As we move through a season of stark contradiction between the happy music in churches and the violence and horrific death in Ukraine, Israel-Palestine, and Sudan, between the fervent consumption of our marketplaces and the anxious cries emerging from our rapidly heating planet, two poems echo in my mind.
The first is a remembrance I wrote for our Roundtable Worship in December 2012. It is echoed by a powerful sculpture that resides in our home, a retirement gift created by our friend Charles McCullough, whose work can be found at this link. Its depiction of the Annunciation conveys for me the terror and yet the affirmation of the new life invading our own, of a light that blinds and yet guides us beyond our darkness.
There was a frightened woman laboring in hope and dread.
There was a man bewildered by uncertainty and want.
There was a brutal occupation crushing hopes of freedom and respect.
There was a light no darkness could extinguish.
There was a life no death can overcome.
There was a love no word can ever cover.
So now there is a circle where creation can begin again.
The second emerged only a few weeks ago, a flash of light and beauty from Rafaat Alareer, a poet who, along with his sister and four nieces, was killed by an Israeli bomb in Gaza on December 6. Because of its power and signal hope I share it here, not knowing what copyrights it may carry. The world needs to hear its message.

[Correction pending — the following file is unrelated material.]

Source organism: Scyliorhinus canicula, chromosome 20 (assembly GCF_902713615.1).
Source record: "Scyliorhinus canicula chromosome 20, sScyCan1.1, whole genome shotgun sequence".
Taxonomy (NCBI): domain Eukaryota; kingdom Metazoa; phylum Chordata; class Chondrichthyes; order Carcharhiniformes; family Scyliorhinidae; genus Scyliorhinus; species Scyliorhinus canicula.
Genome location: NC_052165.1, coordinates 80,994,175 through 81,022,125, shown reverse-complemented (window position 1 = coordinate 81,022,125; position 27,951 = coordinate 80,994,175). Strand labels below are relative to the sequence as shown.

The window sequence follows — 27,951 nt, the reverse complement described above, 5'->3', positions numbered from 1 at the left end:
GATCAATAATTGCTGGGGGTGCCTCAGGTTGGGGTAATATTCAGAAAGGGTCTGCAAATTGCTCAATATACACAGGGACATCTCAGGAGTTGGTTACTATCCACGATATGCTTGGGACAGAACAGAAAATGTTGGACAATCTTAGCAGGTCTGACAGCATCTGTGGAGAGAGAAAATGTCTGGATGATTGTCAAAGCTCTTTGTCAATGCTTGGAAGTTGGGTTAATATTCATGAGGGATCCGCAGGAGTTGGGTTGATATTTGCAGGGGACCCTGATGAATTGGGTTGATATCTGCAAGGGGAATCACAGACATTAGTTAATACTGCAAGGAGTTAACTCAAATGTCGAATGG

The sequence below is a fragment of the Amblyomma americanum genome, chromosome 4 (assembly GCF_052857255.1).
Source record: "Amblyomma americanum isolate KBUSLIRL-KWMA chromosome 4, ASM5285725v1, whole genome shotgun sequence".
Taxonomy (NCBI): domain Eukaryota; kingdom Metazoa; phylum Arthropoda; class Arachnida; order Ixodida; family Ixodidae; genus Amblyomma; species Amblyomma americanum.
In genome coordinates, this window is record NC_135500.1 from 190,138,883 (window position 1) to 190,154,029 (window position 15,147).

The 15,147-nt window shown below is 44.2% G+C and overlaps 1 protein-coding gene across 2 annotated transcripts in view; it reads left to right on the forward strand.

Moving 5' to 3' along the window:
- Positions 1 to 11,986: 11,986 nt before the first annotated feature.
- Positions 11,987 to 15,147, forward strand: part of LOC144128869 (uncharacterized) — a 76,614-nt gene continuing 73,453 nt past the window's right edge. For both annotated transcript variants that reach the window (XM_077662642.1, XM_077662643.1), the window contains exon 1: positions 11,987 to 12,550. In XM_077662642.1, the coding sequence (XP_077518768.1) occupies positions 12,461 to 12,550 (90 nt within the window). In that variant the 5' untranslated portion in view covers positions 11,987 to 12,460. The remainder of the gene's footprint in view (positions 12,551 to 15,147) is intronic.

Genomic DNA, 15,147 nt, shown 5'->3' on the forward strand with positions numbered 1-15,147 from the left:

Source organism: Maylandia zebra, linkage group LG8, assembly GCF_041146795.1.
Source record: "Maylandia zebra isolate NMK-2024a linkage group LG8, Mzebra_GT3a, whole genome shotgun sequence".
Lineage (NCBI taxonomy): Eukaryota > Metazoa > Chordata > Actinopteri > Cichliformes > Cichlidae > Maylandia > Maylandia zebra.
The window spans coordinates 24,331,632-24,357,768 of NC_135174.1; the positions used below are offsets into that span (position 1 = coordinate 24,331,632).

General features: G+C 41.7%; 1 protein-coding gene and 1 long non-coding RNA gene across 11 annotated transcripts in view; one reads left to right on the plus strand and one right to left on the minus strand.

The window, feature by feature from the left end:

If I Must Die
If I must die,
you must live
to tell my story
to sell my things
to buy a piece of cloth
and some strings,
(make it white with a long tail)
so that a child, somewhere in Gaza
while looking heaven in the eye
awaiting his dad who left in a blaze—
and bid no one farewell
not even to his flesh
not even to himself—
sees the kite, my kite you made, flying up
and thinks for a moment an angel is there
bringing back love
If I must die
let it bring hope
let it be a tale
May we all find a way to witness to a life beyond the tragic deaths around us in the coming year. Thank you for being in this circle.